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is attacked from very early on. david hadley: who -- steven scully: who are among the cia directors who has made a difference and played a significant role? david hadley: really significant early on is allen dulles. allen dulles is the brother of the secretary of state during the eisenhower administration. so, 1950 three, the eisenhower administration comes in. is in chargeulles of the united states' interaction with the world and allen dulles was put in charge of the not so public interaction with the world. it is under him that the cia first successfully under throat -- overthrows a foreign government in iran in 1953. he is very much an advocate of this more advocate covert action oriented agency. aggressive, covert action oriented agency.
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there are others that left their mark and i do not want to suggest there was nobody else. you get a guy like john mccone in the 60's. of centralirector intelligence during the cuban missile crisis. he really buckles down and focuses especially on providing good intelligence and keeping a lower profile. so i would say those are two of the most important early directors of the cia. steven scully: why did you get interested in this topic? david hadley: i got interested in this topic based on a conversation i was having with one of my professors. we were reading about the overthrow of the government in guatemala in 1954. and my advisor just wondered, what did the american people think about this? did the american people know that we had anything to do with this? and that really led me to start investigating how the cia and
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the press interacted with one another. the press is really how we as a people know what our country is actually doing. and so what i found is that there are some stories about what is happening in guatemala, a reasonable, analytical person looking at press coverage in 1954 can tell that we are doing something in guatemala, but that nearly as merely -- investigative as it would be later. steven scully: it is ironic because reporters want to know everything and this is an agency that prides itself in secrecy. interaction between the agency and agents and press. while the press wants to go things and they look to the cia for information, they do not necessarily want to write about the cia. the most basic kind of relationship you have between the press and the agency is that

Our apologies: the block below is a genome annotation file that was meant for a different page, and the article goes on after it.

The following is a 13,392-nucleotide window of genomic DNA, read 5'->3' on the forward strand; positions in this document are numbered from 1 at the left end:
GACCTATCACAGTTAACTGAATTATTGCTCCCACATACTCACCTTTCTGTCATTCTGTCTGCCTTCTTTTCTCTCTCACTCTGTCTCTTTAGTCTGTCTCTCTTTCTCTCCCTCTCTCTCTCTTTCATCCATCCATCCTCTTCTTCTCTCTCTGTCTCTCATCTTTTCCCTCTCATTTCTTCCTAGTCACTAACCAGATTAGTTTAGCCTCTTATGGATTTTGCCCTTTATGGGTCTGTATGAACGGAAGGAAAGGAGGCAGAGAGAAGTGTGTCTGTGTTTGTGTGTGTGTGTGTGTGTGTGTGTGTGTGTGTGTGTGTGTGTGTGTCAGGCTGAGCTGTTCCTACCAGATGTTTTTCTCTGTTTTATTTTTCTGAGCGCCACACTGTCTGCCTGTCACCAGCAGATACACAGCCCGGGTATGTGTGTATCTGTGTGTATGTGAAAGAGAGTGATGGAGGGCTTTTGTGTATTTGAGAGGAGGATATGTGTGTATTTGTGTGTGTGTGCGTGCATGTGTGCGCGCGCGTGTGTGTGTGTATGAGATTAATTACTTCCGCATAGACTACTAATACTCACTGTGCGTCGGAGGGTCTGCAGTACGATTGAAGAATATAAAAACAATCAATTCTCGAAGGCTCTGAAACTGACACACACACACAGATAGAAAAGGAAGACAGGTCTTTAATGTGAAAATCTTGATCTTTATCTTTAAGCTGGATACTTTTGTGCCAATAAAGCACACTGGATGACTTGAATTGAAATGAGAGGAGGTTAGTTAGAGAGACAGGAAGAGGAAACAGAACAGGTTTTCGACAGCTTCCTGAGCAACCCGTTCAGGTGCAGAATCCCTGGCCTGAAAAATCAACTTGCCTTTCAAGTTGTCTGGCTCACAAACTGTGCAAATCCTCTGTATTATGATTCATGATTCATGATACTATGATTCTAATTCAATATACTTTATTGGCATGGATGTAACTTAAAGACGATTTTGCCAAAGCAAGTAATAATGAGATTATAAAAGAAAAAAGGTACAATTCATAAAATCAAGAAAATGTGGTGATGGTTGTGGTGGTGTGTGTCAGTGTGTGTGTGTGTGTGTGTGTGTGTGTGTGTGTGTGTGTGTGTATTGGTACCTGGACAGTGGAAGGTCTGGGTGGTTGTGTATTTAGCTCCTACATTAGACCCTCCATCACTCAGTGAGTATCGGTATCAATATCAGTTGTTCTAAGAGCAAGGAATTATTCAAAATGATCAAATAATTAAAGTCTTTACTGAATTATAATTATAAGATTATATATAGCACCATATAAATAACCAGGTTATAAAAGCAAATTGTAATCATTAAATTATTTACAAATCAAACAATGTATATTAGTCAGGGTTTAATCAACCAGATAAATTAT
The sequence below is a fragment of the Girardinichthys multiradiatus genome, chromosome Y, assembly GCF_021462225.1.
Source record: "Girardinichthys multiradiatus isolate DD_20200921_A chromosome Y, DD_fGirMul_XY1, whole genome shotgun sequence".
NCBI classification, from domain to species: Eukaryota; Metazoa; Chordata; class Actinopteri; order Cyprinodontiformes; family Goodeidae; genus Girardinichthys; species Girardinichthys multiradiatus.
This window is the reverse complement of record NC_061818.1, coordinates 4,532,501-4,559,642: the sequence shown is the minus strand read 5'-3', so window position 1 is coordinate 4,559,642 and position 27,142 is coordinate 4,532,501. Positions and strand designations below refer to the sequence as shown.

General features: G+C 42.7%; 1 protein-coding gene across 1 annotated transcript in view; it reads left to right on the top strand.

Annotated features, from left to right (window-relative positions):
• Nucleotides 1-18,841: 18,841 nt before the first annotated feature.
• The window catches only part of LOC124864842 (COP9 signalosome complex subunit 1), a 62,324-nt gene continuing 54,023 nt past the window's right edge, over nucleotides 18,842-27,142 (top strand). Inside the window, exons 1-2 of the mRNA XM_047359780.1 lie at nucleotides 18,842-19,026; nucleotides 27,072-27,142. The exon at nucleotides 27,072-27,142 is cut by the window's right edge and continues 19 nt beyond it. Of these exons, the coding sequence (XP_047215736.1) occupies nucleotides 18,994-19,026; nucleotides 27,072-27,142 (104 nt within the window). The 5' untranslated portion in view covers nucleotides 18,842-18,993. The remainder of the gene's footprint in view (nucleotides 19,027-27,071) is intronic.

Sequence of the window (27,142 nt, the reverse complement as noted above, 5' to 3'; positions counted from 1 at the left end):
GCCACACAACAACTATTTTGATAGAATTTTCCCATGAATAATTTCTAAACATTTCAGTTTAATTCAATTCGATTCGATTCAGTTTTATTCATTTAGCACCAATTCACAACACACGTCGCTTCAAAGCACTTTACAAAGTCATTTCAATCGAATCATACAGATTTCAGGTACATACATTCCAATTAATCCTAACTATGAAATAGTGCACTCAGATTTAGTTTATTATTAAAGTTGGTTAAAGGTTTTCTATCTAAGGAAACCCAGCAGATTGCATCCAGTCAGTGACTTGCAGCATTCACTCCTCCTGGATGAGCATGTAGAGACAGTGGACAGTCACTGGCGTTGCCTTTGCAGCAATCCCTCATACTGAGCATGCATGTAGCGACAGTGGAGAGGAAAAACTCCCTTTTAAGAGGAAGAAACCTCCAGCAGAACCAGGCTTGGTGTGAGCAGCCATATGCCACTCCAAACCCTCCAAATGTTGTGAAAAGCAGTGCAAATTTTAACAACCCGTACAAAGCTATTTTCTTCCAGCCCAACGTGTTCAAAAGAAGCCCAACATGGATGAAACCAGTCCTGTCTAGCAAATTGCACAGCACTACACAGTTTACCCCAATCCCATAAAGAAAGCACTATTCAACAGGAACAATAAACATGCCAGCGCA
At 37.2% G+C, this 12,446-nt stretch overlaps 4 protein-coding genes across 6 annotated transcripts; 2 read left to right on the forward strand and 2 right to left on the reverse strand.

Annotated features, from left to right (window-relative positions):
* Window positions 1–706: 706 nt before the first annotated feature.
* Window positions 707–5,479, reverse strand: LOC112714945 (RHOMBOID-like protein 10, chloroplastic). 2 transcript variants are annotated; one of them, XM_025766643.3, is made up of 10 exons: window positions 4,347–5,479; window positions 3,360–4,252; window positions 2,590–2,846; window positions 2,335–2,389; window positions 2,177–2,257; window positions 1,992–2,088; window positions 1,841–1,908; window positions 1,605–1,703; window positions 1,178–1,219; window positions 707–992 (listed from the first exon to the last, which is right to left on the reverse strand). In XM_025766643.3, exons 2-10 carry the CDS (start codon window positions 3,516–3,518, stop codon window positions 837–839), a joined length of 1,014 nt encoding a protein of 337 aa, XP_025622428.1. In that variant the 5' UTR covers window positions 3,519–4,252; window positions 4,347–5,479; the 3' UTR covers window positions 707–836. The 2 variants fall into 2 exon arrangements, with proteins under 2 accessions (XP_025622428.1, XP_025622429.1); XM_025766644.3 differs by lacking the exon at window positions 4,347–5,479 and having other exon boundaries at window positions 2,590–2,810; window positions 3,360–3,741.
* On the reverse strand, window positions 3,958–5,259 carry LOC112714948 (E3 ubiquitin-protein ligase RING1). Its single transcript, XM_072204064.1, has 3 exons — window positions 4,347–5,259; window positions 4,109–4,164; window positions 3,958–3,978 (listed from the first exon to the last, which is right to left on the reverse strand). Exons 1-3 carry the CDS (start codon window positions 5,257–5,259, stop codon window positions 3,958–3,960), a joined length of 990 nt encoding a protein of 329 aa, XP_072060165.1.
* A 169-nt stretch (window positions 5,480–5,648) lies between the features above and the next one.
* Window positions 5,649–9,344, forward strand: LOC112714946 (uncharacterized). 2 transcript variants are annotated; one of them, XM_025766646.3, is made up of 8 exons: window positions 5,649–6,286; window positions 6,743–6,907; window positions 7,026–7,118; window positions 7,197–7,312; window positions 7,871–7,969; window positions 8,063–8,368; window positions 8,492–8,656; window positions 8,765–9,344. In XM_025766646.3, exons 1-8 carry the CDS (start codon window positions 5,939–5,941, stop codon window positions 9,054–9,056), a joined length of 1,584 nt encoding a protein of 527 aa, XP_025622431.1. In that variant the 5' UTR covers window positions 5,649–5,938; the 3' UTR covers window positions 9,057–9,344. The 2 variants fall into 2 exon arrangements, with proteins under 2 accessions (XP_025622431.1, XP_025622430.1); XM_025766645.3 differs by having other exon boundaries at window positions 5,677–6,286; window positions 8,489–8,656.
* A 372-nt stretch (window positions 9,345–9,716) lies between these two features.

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a reporter will go and have lunch with an agent of the cia and he will get some background information that he can use. the cia is often a valuable source of intelligence for reporters. at a certain point, intelligence work and the press are doing the same kind of thing for very different reasons in terms of getting information. so if you're getting a lot of good stuff from the cia, you do not necessarily want to do anything that is going to aggravate them or to close down the source of information. the press wants to keep access. had anw york times" arrangement with the cia in the 60's were every once in a while they would put reporters in the cia and would get briefed 40 background. deepas in -- for background.
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it was a mutually beneficial relationship. there were reporters that wanted to cooperate. there was joseph alsop, a famous columnist went beyond trading went beyond-- who trading information to actively working with the cia out of a sense of patriotism and venture. joseph alsop took a trip to visit george orwell's widow to arrangel had died the purchase of "animal farm." ofgets created with support the cia in support of the anti-soviet message. joseph alsop managed, through working with "the saturday evening post," to get a reporter briefed by the cia. the information the cia wants that it cannot send out. reporters to europe and